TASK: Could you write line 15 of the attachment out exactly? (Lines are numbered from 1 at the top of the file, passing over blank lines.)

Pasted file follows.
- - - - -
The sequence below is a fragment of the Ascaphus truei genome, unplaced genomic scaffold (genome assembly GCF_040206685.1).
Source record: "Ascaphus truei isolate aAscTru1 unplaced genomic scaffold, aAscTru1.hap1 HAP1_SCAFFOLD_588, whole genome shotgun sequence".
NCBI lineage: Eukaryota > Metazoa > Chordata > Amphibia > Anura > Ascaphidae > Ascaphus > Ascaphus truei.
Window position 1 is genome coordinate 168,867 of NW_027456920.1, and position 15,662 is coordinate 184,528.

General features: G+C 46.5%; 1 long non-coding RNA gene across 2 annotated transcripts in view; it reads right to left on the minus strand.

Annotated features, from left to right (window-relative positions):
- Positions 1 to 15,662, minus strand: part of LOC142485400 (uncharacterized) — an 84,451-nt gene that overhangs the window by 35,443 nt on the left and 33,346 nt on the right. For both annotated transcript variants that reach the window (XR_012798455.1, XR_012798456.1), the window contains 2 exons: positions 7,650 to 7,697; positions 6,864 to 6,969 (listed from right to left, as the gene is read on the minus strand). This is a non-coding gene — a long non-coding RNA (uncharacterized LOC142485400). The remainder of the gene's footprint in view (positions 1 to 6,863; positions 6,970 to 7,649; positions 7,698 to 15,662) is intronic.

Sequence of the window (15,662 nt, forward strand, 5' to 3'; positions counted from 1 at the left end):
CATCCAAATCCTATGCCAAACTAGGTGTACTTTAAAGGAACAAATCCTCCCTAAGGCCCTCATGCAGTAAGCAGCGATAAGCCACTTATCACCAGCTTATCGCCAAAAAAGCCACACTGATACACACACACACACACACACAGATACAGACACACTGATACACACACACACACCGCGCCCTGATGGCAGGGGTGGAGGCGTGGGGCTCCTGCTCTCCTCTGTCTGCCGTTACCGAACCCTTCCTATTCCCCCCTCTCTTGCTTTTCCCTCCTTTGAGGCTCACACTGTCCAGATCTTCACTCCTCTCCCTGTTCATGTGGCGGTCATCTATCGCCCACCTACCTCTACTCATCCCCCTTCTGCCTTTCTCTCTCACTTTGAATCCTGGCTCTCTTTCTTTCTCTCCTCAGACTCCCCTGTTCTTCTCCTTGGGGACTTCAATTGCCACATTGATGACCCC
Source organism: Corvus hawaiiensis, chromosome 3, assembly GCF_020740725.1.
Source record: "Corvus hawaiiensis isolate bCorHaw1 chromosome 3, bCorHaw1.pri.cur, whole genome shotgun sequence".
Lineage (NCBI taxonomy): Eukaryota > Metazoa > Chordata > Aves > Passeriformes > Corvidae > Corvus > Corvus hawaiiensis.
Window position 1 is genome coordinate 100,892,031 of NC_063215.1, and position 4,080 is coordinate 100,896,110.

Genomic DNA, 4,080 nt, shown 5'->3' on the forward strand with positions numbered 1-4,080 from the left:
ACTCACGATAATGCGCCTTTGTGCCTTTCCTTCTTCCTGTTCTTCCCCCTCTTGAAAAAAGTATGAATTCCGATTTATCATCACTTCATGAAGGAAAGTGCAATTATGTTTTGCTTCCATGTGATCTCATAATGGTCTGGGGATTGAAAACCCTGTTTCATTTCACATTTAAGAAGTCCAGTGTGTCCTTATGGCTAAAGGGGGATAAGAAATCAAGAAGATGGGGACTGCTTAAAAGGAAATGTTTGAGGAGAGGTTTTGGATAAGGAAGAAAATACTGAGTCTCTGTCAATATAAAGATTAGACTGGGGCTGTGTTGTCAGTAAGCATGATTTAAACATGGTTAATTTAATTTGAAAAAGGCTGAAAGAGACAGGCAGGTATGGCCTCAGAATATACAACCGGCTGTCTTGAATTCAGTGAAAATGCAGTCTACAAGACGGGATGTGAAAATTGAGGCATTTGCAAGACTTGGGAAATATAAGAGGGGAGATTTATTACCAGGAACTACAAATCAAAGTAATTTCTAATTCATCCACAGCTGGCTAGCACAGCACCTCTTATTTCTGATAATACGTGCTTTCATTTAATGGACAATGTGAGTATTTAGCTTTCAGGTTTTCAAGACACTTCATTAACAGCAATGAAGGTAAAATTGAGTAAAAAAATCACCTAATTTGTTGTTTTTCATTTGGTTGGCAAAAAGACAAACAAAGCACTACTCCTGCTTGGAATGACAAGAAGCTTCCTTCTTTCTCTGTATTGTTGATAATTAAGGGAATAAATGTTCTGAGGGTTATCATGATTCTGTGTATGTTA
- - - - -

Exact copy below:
ACTCACGATAATGCGCCTTTGTGCCTTTCCTTCTTCCTGTTCTTCCCCCTCTTGAAAAAAGTATGAATTCCGATTTATCATCACTTCATGAAGGAAAGTGCAATTATGTTTTGCTTCCATGTGATCTCATAATGGTCTGGGGATTGAAAACCCTGTTTCATTTCACATTTAAGAAGTCCAGTGTGTCCTTATGGCTAAAGGGGGATAAGAAATCAAGAAGATGGGGACTGCTTAAAAGGAAATGTTTGAGGAGAGGTTTTGGATAAGGAAGAAAATACTGAGTCTCTGTCAATATAAAGATTAGACTGGGGCTGTGTTGTCAGTAAGCATGATTTAAACATGGTTAATTTAATTTGAAAAAGGCTGAAAGAGACAGGCAGGTATGGCCTCAGAATATACAACCGGCTGTCTTGAATTCAGTGAAAATGCAGTCTACAAGACGGGATGTGAAAATTGAGGCATTTGCAAGACTTGGGAAATATAAGAGGGGAGATTTATTACCAGGAACTACAAATCAAAGTAATTTCTAATTCATCCACAGCTGGCTAGCACAGCACCTCTTATTTCTGATAATACGTGCTTTCATTTAATGGACAATGTGAGTATTTAGCTTTCAGGTTTTCAAGACACTTCATTAACAGCAATGAAGGTAAAATTGAGTAAAAAAATCACCTAATTTGTTGTTTTTCATTTGGTTGGCAAAAAGACAAACAAAGCACTACTCCTGCTTGGAATGACAAGAAGCTTCCTTCTTTCTCTGTATTGTTGATAATTAAGGGAATAAATGTTCTGAGGGTTATCATGATTCTGTGTATGTTA